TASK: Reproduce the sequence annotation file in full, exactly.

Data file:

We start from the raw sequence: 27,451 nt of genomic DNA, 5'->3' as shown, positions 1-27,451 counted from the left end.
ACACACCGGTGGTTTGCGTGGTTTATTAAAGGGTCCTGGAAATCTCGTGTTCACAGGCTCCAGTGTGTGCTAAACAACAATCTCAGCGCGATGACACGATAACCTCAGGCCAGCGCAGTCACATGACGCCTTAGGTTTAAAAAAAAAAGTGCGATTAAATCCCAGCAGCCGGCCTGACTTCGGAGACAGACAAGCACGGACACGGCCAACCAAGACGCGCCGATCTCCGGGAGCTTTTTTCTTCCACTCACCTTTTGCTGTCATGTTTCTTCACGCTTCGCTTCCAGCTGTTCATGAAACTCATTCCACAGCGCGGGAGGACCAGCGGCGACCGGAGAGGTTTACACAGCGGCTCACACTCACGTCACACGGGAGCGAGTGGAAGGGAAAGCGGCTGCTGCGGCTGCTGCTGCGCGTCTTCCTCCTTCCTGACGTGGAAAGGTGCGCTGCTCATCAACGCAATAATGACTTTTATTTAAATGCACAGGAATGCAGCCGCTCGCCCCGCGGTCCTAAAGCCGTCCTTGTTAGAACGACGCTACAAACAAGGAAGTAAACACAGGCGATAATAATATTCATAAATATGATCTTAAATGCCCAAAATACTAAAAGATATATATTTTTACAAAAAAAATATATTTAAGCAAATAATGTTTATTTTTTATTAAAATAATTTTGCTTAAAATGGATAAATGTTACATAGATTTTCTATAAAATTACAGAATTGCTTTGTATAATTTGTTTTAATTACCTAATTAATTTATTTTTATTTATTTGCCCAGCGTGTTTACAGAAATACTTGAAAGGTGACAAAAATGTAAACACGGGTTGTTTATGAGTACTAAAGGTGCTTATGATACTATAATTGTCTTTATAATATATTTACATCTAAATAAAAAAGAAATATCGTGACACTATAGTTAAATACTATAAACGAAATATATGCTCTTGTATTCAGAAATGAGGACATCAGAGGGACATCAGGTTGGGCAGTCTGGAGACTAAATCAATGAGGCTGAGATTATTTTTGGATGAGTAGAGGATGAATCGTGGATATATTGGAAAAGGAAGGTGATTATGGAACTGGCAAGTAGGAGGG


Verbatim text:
We start from the raw sequence: 27,451 nt of genomic DNA, 5'->3' as shown, positions 1-27,451 counted from the left end.
ACACACCGGTGGTTTGCGTGGTTTATTAAAGGGTCCTGGAAATCTCGTGTTCACAGGCTCCAGTGTGTGCTAAACAACAATCTCAGCGCGATGACACGATAACCTCAGGCCAGCGCAGTCACATGACGCCTTAGGTTTAAAAAAAAAAGTGCGATTAAATCCCAGCAGCCGGCCTGACTTCGGAGACAGACAAGCACGGACACGGCCAACCAAGACGCGCCGATCTCCGGGAGCTTTTTTCTTCCACTCACCTTTTGCTGTCATGTTTCTTCACGCTTCGCTTCCAGCTGTTCATGAAACTCATTCCACAGCGCGGGAGGACCAGCGGCGACCGGAGAGGTTTACACAGCGGCTCACACTCACGTCACACGGGAGCGAGTGGAAGGGAAAGCGGCTGCTGCGGCTGCTGCTGCGCGTCTTCCTCCTTCCTGACGTGGAAAGGTGCGCTGCTCATCAACGCAATAATGACTTTTATTTAAATGCACAGGAATGCAGCCGCTCGCCCCGCGGTCCTAAAGCCGTCCTTGTTAGAACGACGCTACAAACAAGGAAGTAAACACAGGCGATAATAATATTCATAAATATGATCTTAAATGCCCAAAATACTAAAAGATATATATTTTTACAAAAAAAATATATTTAAGCAAATAATGTTTATTTTTTATTAAAATAATTTTGCTTAAAATGGATAAATGTTACATAGATTTTCTATAAAATTACAGAATTGCTTTGTATAATTTGTTTTAATTACCTAATTAATTTATTTTTATTTATTTGCCCAGCGTGTTTACAGAAATACTTGAAAGGTGACAAAAATGTAAACACGGGTTGTTTATGAGTACTAAAGGTGCTTATGATACTATAATTGTCTTTATAATATATTTACATCTAAATAAAAAAGAAATATCGTGACACTATAGTTAAATACTATAAACGAAATATATGCTCTTGTATTCAGAAATGAGGACATCAGAGGGACATCAGGTTGGGCAGTCTGGAGACTAAATCAATGAGGCTGAGATTATTTTTGGATGAGTAGAGGATGAATCGTGGATATATTGGAAAAGGAAGGTGATTATGGAACTGGCAAGTAGGAGGG